There are certain recipes that, once made, compel you to marvel at the fact that you didn’t make them sooner. I’m thinking of socca, for example, which took me years to try, or cauliflower steak. This savory turmeric spice granola is the latest to give me that sense of inevitability. I love granola, and I love sweet/savory food combinations, so I guess it was only a matter of time–and now I can’t believe I waited so long!
I’ve let my first foray into savory granola territory be inspired by Indian spices: curry, turmeric, cumin, and cinnamon. I love the effect, but now that I’ve tried this combination of flavors I’m eager to try more. I’m thinking about an herbed version soon (rosemary and thyme, maybe?), as well as something with barbecue flavors. An Asian inspired version, with tamari and five spice, might be interesting, too. And who knows what else will spring to mind.
A few notes on this recipe:
1. It’s easy to customize. One of my favorite things about making the granola was that I used pantry ingredients from start to finish: there’s nothing I had to run out to the store for once the idea occurred to me.
So, you’ll see pumpkin seeds, sunflower seeds, and sesame seeds here, but those could very well have been chopped cashews or walnuts, sliced almonds, or hemp seeds. It’s definitely worth treating this recipe as a chance to use up what you have.
2. Having done buckwheat granolas for a very, very long time, I now prefer to mix it up and do a combination of rolled oats and buckwheat groats. But you can definitely try playing with the ratio of buckwheat to rolled oats, and see what you like best.
3. As I said, I’m a sucker for the sweet/savory thing. So, I used a full 2 tablespoons of agave and added golden raisins. I do recommend one tablespoon syrup to evoke a hint of the sweet and savory combination, but whether you use two is totally up to you. So, too, is the choice to add a bit of dried fruit. If you like, you can try adding chopped apricots, prunes, or dates instead of raisins.
4. Speaking of things that it took me ages to try, this is the first recipe I’m posting on the blog that features aquafaba! (And yes, it’s as versatile and awesome a binder/egg replacer as everyone says.) This was an easy choice for me because I nearly always have a bunch of canned chickpeas at home, waiting to be used in salads and hummus, and saving the aquafaba allows me to use a component that I’d otherwise throw away. If you don’t have chickpeas at home, a combination of 1 1/2 tablespoons ground flax meal and 4 tablespoons warm water will work nicely as a substitute.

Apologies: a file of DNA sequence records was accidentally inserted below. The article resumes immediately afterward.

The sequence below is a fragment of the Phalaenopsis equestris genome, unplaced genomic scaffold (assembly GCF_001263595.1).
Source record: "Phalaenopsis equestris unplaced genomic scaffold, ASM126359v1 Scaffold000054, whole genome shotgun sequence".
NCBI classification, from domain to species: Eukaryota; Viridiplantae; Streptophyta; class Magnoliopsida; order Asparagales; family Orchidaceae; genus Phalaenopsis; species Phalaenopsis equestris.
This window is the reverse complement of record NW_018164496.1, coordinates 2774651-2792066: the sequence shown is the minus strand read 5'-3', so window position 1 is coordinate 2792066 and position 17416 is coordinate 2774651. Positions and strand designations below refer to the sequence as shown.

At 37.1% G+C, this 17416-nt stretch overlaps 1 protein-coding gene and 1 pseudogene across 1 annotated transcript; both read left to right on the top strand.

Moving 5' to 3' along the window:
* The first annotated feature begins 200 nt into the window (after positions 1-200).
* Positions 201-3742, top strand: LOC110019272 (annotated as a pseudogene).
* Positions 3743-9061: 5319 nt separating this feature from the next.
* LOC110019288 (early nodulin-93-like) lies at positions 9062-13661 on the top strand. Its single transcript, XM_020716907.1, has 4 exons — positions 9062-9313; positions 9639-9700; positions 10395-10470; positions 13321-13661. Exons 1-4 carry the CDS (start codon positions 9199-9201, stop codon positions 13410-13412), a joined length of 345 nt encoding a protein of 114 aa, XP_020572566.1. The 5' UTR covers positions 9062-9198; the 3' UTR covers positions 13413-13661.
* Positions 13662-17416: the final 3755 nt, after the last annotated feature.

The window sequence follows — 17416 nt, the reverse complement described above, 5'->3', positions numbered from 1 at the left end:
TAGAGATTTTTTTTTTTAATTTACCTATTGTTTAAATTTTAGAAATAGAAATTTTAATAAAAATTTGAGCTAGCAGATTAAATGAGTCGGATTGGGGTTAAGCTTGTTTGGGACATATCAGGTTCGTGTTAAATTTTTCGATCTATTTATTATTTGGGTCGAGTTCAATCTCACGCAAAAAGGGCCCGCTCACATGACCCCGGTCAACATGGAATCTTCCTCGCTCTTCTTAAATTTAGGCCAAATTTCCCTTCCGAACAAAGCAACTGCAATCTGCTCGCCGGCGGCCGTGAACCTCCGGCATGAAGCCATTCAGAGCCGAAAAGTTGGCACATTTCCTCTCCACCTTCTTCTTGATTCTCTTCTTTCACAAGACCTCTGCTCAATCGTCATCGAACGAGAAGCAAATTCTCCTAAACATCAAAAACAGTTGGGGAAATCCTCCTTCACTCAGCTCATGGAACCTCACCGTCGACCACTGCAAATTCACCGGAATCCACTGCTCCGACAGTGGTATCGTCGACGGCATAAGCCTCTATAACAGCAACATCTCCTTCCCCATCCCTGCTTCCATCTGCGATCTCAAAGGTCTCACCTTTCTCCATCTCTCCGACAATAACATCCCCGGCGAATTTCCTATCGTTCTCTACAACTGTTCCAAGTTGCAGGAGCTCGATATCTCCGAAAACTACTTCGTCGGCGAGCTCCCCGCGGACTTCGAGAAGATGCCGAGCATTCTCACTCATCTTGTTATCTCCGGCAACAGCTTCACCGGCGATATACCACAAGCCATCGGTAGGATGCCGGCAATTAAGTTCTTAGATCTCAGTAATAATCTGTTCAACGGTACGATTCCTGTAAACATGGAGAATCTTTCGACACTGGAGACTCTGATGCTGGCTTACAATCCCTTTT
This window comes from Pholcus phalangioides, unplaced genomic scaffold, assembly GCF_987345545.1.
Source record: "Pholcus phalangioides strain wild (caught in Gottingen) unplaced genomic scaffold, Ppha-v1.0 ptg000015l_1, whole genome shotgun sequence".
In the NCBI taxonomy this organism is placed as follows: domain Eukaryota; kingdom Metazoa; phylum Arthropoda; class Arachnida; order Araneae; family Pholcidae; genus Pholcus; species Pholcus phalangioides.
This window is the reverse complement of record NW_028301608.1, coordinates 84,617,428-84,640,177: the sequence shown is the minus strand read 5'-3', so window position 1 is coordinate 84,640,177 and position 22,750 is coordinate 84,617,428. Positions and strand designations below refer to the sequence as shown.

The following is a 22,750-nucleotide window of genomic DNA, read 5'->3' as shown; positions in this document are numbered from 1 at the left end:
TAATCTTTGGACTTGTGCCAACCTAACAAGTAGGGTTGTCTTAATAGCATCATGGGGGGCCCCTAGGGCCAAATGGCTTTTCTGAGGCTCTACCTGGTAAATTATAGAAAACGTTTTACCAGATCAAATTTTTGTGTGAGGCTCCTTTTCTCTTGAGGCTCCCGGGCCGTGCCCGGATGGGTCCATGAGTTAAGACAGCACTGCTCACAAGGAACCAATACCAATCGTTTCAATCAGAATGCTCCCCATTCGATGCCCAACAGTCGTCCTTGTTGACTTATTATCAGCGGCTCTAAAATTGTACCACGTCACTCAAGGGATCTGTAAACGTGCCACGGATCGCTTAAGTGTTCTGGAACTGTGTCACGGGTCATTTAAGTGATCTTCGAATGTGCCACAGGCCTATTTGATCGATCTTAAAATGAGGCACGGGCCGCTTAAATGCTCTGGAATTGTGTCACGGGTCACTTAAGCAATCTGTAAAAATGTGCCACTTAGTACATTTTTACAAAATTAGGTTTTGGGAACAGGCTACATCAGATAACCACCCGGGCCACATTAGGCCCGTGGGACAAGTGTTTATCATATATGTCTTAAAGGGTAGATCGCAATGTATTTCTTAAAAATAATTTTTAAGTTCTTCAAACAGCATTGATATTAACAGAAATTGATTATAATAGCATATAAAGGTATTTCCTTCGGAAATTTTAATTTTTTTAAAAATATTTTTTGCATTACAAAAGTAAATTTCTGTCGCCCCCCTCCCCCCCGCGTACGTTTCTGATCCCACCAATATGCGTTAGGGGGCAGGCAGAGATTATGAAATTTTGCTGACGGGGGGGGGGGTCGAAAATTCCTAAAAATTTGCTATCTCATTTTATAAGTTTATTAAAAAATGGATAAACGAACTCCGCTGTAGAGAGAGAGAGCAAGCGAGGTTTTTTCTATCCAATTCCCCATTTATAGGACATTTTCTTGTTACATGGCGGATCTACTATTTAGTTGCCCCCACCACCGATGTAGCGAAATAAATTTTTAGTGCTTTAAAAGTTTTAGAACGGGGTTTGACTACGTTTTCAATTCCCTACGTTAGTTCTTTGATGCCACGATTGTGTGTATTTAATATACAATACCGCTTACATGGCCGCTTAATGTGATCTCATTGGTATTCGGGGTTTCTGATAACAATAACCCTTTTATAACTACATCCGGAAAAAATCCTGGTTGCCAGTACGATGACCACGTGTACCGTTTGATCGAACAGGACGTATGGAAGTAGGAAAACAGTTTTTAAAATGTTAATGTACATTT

|Savory Turmeric Spice Granola|| |
- 2 tablespoons ground flax meal
- 2 cups rolled oats
- ⅓ cup raw buckwheat groats
- ¼ cup raw pumpkin seeds
- ¼ cup raw sunflower seeds
- 2 tablespoons sesame seeds or hemp seeds
- ⅓ cup coconut flakes
- ⅓ cup golden raisins (optional)
- ½ teaspoon salt
- 1½ teaspoons turmeric
- ½ teaspoon ground cumin
- ½ teaspoon curry powder
- ¼ teaspoon cinnamon
- Dash cayenne pepper
- ⅓ cup aquafaba (or liquid from a can of chickpeas; substitute an additional 1½ tablespoons ground flax mixed with ¼ cup warm water)
- 3 tablespoons safflower, grapeseed, or olive oil
- 1-2 tablespoons maple syrup
- Preheat the oven to 350F and line one or two baking sheets with parchment. Mix the flax, oats, buckwheat, all of the seeds, coconut flakes, raisins, and all of the spices/seasonings together in a large mixing bowl.
- In a small mixing bowl, whisk together the aquafaba, oil, and maple syrup. Pour this wet mixture over the granola mix and stir well to combine everything evenly.
- Bake the granola for 20-25 minutes, stirring a few times during cooking to ensure that the granola at the edges of your baking pan doesn't burn. Allow the granola to cool completely before transferring it to an airtight storage container.
When it comes to things you can do with this granola, sky’s the limit! Use it to add spice and flavor to salads, bowls, or a big sheet pan of freshly roasted vegetables. Sprinkle it onto some soy or almond yogurt for a savory breakfast parfait. Use it to top some hot-from-the-oven baked potatoes. I think it would be an incredible topping for crispy roasted cauliflower.
Or, just enjoy the granola as an afternoon snack–a savory alternative to most bars and snack balls.
Above, you see a super simple way of serving the granola: with greens, lightly dressed in olive oil and lemon, plus some chickpeas. On Thursday, I’ll be sharing a different and slightly more creative idea for what to do with your savory granola. (Hint: it’s one of my new favorite breakfast dishes, and I think you guys will love it!)
Can’t wait to hear how you enjoy this sweet and savory treat. Hope you’ll have a chance to try it soon, and I look forward to sharing some new variations on the theme as soon as I’ve tried them! Happy Tuesday, all.